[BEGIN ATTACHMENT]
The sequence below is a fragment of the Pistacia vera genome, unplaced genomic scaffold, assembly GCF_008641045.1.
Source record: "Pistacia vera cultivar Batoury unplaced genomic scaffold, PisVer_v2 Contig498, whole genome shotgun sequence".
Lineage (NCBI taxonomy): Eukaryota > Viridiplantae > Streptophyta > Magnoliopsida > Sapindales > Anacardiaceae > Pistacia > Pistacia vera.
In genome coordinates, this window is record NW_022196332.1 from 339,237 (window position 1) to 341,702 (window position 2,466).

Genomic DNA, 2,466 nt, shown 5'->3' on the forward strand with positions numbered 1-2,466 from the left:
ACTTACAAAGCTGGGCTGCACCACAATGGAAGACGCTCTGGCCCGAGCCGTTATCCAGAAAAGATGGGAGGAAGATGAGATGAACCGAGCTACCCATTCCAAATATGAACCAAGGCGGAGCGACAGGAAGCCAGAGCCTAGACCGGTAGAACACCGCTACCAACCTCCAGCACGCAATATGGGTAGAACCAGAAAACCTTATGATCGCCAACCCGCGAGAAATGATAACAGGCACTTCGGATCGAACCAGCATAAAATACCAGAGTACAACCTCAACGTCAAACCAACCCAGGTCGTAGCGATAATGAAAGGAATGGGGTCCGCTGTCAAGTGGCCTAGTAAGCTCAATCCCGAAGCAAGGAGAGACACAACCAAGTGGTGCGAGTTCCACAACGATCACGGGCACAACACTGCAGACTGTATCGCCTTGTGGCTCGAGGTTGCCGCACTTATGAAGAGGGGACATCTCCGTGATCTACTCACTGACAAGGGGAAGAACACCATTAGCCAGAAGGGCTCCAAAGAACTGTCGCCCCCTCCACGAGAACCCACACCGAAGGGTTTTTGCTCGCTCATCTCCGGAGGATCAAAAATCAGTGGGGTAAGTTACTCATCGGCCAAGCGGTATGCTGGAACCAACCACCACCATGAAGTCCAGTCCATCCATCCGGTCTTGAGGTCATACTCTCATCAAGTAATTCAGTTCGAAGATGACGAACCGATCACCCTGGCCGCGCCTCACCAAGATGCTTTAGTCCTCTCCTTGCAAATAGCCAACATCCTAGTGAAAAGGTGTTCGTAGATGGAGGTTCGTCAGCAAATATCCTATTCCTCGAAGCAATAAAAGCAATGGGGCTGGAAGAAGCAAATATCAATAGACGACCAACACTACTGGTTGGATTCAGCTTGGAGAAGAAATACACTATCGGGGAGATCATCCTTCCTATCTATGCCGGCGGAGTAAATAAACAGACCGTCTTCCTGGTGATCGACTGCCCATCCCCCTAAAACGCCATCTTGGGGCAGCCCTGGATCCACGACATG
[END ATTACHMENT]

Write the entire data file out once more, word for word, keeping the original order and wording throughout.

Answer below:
The sequence below is a fragment of the Pistacia vera genome, unplaced genomic scaffold, assembly GCF_008641045.1.
Source record: "Pistacia vera cultivar Batoury unplaced genomic scaffold, PisVer_v2 Contig498, whole genome shotgun sequence".
Lineage (NCBI taxonomy): Eukaryota > Viridiplantae > Streptophyta > Magnoliopsida > Sapindales > Anacardiaceae > Pistacia > Pistacia vera.
In genome coordinates, this window is record NW_022196332.1 from 339,237 (window position 1) to 341,702 (window position 2,466).

Genomic DNA, 2,466 nt, shown 5'->3' on the forward strand with positions numbered 1-2,466 from the left:
ACTTACAAAGCTGGGCTGCACCACAATGGAAGACGCTCTGGCCCGAGCCGTTATCCAGAAAAGATGGGAGGAAGATGAGATGAACCGAGCTACCCATTCCAAATATGAACCAAGGCGGAGCGACAGGAAGCCAGAGCCTAGACCGGTAGAACACCGCTACCAACCTCCAGCACGCAATATGGGTAGAACCAGAAAACCTTATGATCGCCAACCCGCGAGAAATGATAACAGGCACTTCGGATCGAACCAGCATAAAATACCAGAGTACAACCTCAACGTCAAACCAACCCAGGTCGTAGCGATAATGAAAGGAATGGGGTCCGCTGTCAAGTGGCCTAGTAAGCTCAATCCCGAAGCAAGGAGAGACACAACCAAGTGGTGCGAGTTCCACAACGATCACGGGCACAACACTGCAGACTGTATCGCCTTGTGGCTCGAGGTTGCCGCACTTATGAAGAGGGGACATCTCCGTGATCTACTCACTGACAAGGGGAAGAACACCATTAGCCAGAAGGGCTCCAAAGAACTGTCGCCCCCTCCACGAGAACCCACACCGAAGGGTTTTTGCTCGCTCATCTCCGGAGGATCAAAAATCAGTGGGGTAAGTTACTCATCGGCCAAGCGGTATGCTGGAACCAACCACCACCATGAAGTCCAGTCCATCCATCCGGTCTTGAGGTCATACTCTCATCAAGTAATTCAGTTCGAAGATGACGAACCGATCACCCTGGCCGCGCCTCACCAAGATGCTTTAGTCCTCTCCTTGCAAATAGCCAACATCCTAGTGAAAAGGTGTTCGTAGATGGAGGTTCGTCAGCAAATATCCTATTCCTCGAAGCAATAAAAGCAATGGGGCTGGAAGAAGCAAATATCAATAGACGACCAACACTACTGGTTGGATTCAGCTTGGAGAAGAAATACACTATCGGGGAGATCATCCTTCCTATCTATGCCGGCGGAGTAAATAAACAGACCGTCTTCCTGGTGATCGACTGCCCATCCCCCTAAAACGCCATCTTGGGGCAGCCCTGGATCCACGACATG